Silverman: Knicks. The Barclays Center may win serious points for amenities and overall design, but Madison Square Garden, one of the few old-school NBA arenas that hasn't met the wrecking ball, wins on pure history. Willis Reed limping out of the tunnel, Michael Jordan dropping a double-nickel, Joe Frazier battering Muhammad Ali -- all the rubles Mikhail Prokhorov dropped can't top that.
Widdoes: Nets, but Phase 2 of the Garden renovation was certainly a step in the right direction. Barclays Center is just more intimate, with great sightlines from the moment you enter and a really cool view of the practice court from the concourse. And, of course, it has the Oculus.
Windhorst: Knicks. Barclays is a forward-looking arena; it's smaller, with dozens of specialized seating options and WiFi that works for everyone. But the Garden is the Garden, and now that its renovation is nearly complete, it is right up there with the best in the league. Plus, it has an unrivaled history in the center of New York City.
Kurylo: Knicks. You're kidding, right? As a New Yorker who remembers the '70s (and parts of the '80s and '90s), Brooklyn is certainly safer and cleaner these days. However, people have removed lots of what made Brooklyn Brooklyn: the charm, the grit, the braggadocio. In other words, it's trying to be a Manhattan, but without the Empire State Building, Wall Street, Times Square, etc. No contest.
Mason: Nets. Oh man, what an impossible question. I happen to like open space and being able to afford food, so I'll say Brooklyn. It doesn't hurt that I'm so close to Manhattan that I can get anything I want from it without paying the tax of living there.
Silverman: Nets. As someone who grew up on the Upper West Side, it pains me to say this, but Brooklyn's been the cultural, intellectual and artistic epicenter of New York City for 15-odd years now. Easily mockable hipsters and/or HBO's "Girls" notwithstanding, if you're seeking the innovative, diverse, exciting populace New York City is famous for; you're heading to Kings County.
Widdoes: Nets. After spending years in Manhattan, I couldn't be happier to live in Brooklyn. There is just more space and more community, and the food is great. All within a short subway ride of all Manhattan has to offer.
Windhorst: Knicks. My time in Brooklyn has been limited, and the way its residents rave about it and its growth shows; people must love it. Frank Sinatra didn't sing "Brooklyn, New York." And when the Nets' Jay-Z sings about the inspiring big lights, he wasn't referring to those in Park Slope.
Kurylo: Knicks. The Knicks have the Eastern Conference's best record and have trumped the Miami Heat twice. Brooklyn dropped the first one to the Heat by 30 points. And in the second match the Nets melted like the cheese on Grimaldi's pizza in the second half, getting outscored 52-30. How unfortunate that the Nets move into New York City when the Knicks have their best team in over a decade!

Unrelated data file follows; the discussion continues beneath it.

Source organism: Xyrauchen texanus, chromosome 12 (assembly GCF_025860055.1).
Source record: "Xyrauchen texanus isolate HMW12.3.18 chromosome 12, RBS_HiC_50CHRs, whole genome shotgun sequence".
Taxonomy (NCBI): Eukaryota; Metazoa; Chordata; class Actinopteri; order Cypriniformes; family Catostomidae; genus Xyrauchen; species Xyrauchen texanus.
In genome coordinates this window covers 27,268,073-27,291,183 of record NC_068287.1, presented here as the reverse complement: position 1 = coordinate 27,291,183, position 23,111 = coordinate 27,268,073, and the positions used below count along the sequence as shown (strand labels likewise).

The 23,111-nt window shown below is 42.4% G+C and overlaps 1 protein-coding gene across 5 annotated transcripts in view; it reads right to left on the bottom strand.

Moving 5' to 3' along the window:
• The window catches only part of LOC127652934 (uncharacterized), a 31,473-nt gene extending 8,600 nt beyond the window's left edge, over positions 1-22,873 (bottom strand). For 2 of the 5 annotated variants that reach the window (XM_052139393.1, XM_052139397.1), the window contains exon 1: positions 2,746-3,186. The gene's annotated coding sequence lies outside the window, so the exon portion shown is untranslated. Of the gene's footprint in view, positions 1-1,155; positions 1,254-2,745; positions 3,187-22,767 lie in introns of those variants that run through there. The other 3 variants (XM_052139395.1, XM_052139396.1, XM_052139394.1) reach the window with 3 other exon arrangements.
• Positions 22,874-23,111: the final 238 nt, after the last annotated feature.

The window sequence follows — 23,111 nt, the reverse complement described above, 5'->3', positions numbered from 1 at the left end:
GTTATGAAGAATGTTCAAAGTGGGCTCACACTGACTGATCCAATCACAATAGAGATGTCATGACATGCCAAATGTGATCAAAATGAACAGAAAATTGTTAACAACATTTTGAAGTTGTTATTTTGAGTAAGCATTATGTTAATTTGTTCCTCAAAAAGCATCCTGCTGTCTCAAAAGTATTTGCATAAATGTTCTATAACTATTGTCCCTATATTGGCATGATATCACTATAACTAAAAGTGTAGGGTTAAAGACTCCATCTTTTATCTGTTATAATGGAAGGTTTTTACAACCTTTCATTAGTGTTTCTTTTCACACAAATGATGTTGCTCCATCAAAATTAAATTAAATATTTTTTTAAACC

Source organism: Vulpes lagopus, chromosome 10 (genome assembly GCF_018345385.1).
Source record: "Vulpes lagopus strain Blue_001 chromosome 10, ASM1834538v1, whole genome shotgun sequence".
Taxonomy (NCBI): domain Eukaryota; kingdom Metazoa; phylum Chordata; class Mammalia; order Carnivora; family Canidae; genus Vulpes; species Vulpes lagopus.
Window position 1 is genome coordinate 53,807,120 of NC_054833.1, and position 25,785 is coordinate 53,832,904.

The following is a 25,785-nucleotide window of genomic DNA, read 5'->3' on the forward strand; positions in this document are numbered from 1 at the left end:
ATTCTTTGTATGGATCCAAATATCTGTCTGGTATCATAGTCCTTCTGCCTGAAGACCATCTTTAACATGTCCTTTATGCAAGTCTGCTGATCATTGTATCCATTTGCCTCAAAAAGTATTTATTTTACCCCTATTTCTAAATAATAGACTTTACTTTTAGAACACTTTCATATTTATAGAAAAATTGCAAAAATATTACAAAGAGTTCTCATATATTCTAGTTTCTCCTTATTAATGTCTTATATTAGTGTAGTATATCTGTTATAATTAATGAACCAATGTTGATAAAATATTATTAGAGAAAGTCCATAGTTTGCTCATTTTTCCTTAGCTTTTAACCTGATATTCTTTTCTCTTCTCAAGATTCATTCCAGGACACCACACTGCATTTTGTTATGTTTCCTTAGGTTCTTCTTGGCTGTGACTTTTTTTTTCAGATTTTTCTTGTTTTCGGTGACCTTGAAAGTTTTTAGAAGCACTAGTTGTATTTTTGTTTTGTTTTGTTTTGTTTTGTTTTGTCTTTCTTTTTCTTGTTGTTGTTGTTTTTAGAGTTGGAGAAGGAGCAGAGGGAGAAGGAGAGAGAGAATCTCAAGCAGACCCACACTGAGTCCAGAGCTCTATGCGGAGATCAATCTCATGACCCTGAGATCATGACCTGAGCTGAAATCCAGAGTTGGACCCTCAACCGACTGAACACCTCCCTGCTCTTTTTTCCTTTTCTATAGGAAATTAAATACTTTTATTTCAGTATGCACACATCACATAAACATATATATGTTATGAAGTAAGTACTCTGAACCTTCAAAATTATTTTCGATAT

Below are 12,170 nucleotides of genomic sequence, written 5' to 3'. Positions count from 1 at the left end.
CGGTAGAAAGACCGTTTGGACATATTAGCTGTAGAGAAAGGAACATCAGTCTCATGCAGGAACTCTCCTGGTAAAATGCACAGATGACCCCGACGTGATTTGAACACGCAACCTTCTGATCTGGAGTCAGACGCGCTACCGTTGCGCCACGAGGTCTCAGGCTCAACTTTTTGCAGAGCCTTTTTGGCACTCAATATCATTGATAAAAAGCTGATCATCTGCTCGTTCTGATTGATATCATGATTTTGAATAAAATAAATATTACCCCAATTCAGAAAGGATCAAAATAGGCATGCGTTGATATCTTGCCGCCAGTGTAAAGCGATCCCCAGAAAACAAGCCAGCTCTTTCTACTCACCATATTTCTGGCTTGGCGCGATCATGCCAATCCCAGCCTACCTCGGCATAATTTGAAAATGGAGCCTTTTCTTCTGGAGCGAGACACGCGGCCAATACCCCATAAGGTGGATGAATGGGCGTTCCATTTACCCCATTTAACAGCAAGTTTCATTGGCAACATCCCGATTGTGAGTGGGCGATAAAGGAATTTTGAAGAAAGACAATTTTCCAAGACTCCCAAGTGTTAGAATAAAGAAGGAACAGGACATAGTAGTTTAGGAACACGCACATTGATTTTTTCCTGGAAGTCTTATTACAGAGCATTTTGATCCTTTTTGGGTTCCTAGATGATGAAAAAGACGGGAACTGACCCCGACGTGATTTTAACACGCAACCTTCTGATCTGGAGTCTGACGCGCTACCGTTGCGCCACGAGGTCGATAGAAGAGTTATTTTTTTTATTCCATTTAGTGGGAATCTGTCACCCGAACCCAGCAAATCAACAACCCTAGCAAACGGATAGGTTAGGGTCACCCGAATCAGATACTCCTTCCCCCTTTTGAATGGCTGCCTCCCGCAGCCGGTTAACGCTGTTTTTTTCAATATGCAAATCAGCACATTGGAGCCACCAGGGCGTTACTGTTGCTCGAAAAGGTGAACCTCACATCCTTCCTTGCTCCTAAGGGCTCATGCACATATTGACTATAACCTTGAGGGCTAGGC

Mason: Knicks. In Marc Stein's latest Weekend Dime, an East scout said he thought the physical-but-slow Nets were better because the team has "pieces that make sense." Maybe in 1999. This Knicks team is built for the present and future with a lethal pick-and-roll attack, dead-eye shooters and a scorer who shifts the defense. Sound familiar? It's the profile of the last two NBA champions.
Silverman: Knicks. There are substantial questions still to be answered about this veteran-laden New York team (Amar'e, anyone?), but the Knicks are second in offensive rating (112.5) and fourth in point differential (7.6), and they average the fewest turnovers per game (10.9). Brooklyn isn't far off, but the Knicks (shockingly) are smarter, better-coached and have a defined, playoff-ready identity.
Widdoes: Knicks. Even without Shumpert and Stoudemire, they've jumped out to the best record in the East by protecting the ball and shooting the lights out (56.4 true shooting percentage, third-best in the NBA). It might not be sustainable to this degree, but I trust their defense and depth more than Brooklyn's.
Windhorst: Knicks. They are playing some terrific team-oriented basketball at the moment and are proving to be one of the East's deepest teams. Certainly the Nets have suffered recently with Lopez's injury, but the Knicks have been battling injuries all season and still have the conference's best record.